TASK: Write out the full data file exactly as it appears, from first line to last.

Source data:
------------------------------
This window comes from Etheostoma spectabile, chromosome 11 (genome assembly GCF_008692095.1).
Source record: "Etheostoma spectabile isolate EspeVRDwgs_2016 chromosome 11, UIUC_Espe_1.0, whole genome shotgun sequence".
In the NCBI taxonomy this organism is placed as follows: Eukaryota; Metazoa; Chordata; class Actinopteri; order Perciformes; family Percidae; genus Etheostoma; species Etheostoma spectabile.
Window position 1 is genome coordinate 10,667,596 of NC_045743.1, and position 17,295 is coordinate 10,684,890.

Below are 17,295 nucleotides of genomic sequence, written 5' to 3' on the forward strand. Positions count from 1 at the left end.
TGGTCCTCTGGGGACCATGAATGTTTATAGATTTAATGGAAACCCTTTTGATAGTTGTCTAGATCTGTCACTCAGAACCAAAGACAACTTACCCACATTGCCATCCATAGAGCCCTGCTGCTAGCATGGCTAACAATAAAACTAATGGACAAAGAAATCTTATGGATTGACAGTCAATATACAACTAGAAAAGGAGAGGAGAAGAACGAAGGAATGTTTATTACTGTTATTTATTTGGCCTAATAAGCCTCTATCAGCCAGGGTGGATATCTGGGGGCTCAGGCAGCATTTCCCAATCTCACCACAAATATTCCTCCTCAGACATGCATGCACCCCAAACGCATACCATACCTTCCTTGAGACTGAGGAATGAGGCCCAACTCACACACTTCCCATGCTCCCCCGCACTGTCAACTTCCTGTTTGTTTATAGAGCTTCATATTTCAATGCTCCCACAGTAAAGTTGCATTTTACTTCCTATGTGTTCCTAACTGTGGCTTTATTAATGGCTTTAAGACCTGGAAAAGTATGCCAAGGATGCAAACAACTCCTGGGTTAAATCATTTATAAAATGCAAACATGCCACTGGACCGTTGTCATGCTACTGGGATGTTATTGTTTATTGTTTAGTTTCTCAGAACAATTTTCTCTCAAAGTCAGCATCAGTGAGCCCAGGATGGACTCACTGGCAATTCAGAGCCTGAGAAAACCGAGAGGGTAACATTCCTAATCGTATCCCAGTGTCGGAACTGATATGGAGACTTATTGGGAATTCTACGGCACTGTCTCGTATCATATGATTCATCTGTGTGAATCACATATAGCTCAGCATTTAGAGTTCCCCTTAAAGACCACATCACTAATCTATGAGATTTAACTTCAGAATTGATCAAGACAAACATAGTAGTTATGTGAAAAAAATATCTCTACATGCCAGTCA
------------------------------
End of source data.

This window comes from Etheostoma spectabile, chromosome 11 (genome assembly GCF_008692095.1).
Source record: "Etheostoma spectabile isolate EspeVRDwgs_2016 chromosome 11, UIUC_Espe_1.0, whole genome shotgun sequence".
In the NCBI taxonomy this organism is placed as follows: Eukaryota; Metazoa; Chordata; class Actinopteri; order Perciformes; family Percidae; genus Etheostoma; species Etheostoma spectabile.
Window position 1 is genome coordinate 10,667,596 of NC_045743.1, and position 17,295 is coordinate 10,684,890.

Below are 17,295 nucleotides of genomic sequence, written 5' to 3' on the forward strand. Positions count from 1 at the left end.
TGGTCCTCTGGGGACCATGAATGTTTATAGATTTAATGGAAACCCTTTTGATAGTTGTCTAGATCTGTCACTCAGAACCAAAGACAACTTACCCACATTGCCATCCATAGAGCCCTGCTGCTAGCATGGCTAACAATAAAACTAATGGACAAAGAAATCTTATGGATTGACAGTCAATATACAACTAGAAAAGGAGAGGAGAAGAACGAAGGAATGTTTATTACTGTTATTTATTTGGCCTAATAAGCCTCTATCAGCCAGGGTGGATATCTGGGGGCTCAGGCAGCATTTCCCAATCTCACCACAAATATTCCTCCTCAGACATGCATGCACCCCAAACGCATACCATACCTTCCTTGAGACTGAGGAATGAGGCCCAACTCACACACTTCCCATGCTCCCCCGCACTGTCAACTTCCTGTTTGTTTATAGAGCTTCATATTTCAATGCTCCCACAGTAAAGTTGCATTTTACTTCCTATGTGTTCCTAACTGTGGCTTTATTAATGGCTTTAAGACCTGGAAAAGTATGCCAAGGATGCAAACAACTCCTGGGTTAAATCATTTATAAAATGCAAACATGCCACTGGACCGTTGTCATGCTACTGGGATGTTATTGTTTATTGTTTAGTTTCTCAGAACAATTTTCTCTCAAAGTCAGCATCAGTGAGCCCAGGATGGACTCACTGGCAATTCAGAGCCTGAGAAAACCGAGAGGGTAACATTCCTAATCGTATCCCAGTGTCGGAACTGATATGGAGACTTATTGGGAATTCTACGGCACTGTCTCGTATCATATGATTCATCTGTGTGAATCACATATAGCTCAGCATTTAGAGTTCCCCTTAAAGACCACATCACTAATCTATGAGATTTAACTTCAGAATTGATCAAGACAAACATAGTAGTTATGTGAAAAAAATATCTCTACATGCCAGTCA